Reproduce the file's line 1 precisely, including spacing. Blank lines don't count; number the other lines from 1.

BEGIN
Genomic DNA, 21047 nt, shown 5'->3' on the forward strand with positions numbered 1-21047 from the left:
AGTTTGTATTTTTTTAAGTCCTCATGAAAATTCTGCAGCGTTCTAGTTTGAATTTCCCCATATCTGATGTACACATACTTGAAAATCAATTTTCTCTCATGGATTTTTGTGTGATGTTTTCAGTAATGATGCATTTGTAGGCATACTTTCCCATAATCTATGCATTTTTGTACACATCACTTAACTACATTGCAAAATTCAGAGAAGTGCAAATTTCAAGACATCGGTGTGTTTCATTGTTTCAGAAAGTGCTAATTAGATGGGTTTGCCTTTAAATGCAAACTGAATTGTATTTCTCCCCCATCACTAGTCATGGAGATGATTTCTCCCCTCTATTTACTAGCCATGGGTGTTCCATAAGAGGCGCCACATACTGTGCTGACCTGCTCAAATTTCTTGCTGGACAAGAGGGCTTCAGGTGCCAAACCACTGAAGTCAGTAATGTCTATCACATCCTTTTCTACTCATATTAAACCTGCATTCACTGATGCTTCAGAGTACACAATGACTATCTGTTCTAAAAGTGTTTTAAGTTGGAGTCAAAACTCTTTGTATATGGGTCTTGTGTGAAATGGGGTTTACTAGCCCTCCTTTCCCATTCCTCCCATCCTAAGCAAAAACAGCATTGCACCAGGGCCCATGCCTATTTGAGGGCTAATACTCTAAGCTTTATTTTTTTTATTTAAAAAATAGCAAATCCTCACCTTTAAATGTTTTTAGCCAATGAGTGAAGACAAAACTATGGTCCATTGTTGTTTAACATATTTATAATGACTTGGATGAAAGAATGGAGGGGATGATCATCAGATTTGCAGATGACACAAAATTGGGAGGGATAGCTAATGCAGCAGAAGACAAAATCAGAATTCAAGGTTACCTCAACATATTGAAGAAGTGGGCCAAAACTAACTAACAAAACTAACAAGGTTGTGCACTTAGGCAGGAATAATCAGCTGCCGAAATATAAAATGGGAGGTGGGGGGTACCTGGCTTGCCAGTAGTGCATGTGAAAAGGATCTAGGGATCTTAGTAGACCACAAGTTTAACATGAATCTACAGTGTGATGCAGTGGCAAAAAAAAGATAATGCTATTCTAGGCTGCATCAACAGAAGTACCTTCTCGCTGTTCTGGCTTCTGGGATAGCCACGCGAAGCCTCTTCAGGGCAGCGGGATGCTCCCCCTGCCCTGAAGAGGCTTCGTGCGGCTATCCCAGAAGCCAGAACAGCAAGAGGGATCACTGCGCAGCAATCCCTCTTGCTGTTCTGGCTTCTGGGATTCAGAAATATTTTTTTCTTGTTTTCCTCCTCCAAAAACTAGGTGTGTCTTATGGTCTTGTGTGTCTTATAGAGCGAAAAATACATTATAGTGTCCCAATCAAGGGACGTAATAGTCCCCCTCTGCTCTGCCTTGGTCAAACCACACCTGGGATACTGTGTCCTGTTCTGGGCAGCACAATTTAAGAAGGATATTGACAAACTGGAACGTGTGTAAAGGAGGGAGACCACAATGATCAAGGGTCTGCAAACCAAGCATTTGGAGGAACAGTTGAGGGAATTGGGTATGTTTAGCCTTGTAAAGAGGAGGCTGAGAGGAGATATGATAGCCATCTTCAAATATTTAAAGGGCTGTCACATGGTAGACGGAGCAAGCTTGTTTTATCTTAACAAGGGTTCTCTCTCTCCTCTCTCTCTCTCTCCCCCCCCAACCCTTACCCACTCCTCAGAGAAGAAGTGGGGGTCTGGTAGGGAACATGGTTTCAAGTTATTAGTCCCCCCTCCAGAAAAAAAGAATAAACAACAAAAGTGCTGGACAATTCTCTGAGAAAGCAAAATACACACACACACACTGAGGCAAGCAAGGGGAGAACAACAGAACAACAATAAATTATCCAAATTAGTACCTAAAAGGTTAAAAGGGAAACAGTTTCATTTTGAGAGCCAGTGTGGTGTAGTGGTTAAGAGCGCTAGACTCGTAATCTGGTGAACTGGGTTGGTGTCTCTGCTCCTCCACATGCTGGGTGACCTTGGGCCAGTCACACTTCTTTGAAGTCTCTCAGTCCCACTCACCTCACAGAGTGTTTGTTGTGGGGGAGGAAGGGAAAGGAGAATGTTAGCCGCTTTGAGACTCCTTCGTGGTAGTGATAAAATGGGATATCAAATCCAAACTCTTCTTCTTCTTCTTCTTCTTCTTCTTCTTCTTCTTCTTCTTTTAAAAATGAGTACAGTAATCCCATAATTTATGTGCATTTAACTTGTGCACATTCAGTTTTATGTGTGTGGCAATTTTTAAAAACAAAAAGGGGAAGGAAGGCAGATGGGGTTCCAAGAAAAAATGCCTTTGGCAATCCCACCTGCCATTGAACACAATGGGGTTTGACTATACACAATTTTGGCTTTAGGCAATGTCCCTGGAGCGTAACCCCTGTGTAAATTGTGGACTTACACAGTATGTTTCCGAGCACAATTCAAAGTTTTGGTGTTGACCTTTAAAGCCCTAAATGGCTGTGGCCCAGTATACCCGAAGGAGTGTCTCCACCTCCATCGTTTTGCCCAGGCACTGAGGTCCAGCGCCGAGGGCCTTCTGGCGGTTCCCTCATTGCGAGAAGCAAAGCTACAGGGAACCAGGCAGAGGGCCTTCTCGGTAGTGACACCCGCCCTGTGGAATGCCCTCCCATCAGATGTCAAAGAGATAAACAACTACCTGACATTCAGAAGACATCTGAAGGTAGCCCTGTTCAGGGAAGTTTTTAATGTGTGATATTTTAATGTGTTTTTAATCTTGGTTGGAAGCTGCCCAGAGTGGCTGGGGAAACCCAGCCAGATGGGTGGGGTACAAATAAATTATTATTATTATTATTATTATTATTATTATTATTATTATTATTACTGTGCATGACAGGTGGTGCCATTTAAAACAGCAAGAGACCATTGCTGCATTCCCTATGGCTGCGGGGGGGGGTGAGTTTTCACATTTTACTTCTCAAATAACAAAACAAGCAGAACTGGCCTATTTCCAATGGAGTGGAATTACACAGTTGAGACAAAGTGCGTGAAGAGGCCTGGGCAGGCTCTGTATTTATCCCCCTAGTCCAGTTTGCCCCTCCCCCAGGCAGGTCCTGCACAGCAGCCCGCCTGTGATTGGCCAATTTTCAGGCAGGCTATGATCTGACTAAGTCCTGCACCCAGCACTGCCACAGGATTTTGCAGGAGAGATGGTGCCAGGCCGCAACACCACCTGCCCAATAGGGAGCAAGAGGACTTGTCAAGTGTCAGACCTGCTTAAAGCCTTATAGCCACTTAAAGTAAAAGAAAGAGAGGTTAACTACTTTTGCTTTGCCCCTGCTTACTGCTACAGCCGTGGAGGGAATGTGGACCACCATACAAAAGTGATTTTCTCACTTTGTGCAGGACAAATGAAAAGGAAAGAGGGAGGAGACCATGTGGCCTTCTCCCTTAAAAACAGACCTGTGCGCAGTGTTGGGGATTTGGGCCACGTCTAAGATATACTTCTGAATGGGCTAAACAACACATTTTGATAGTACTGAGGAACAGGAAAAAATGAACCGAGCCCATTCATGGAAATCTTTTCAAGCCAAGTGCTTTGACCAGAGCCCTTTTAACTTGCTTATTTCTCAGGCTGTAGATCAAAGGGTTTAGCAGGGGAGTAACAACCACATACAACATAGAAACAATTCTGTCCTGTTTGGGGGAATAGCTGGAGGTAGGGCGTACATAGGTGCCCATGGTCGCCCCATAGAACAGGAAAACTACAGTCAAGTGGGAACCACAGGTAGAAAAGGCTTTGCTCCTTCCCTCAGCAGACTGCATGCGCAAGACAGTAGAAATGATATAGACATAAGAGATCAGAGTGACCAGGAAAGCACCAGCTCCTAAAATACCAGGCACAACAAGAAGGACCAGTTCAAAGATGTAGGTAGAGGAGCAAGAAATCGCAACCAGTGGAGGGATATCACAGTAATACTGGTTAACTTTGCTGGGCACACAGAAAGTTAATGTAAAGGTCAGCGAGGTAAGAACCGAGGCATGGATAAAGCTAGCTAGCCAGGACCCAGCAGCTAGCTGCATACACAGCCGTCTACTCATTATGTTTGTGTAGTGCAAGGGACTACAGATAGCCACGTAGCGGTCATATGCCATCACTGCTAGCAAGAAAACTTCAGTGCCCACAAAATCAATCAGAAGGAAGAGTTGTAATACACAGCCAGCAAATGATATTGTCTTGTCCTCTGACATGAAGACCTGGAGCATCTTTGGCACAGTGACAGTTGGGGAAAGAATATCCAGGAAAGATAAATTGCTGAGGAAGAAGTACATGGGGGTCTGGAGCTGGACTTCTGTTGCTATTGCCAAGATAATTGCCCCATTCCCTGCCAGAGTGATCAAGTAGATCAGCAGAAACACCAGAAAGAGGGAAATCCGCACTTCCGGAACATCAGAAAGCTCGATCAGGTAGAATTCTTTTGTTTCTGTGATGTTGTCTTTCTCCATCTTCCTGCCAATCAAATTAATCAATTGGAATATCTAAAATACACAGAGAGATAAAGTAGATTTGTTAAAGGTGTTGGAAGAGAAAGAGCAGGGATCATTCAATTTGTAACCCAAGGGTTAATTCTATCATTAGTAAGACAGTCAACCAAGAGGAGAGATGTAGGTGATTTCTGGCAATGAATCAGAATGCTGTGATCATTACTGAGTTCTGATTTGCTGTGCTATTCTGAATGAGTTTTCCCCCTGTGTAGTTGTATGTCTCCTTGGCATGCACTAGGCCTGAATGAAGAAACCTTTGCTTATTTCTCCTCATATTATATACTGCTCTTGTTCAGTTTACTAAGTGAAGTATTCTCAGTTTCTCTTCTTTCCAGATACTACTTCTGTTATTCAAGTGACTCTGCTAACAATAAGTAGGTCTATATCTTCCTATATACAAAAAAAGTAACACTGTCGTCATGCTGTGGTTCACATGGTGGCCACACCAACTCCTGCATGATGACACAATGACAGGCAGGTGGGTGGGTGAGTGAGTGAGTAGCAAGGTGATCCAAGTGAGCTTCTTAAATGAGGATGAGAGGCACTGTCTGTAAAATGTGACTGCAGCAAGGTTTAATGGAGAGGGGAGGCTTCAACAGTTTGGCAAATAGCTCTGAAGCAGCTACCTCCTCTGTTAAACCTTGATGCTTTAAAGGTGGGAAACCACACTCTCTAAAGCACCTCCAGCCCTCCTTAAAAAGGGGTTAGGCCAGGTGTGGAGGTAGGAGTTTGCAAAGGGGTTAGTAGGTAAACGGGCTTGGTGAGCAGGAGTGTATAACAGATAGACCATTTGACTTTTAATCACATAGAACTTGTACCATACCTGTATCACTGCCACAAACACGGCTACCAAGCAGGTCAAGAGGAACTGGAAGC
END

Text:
Genomic DNA, 21047 nt, shown 5'->3' on the forward strand with positions numbered 1-21047 from the left: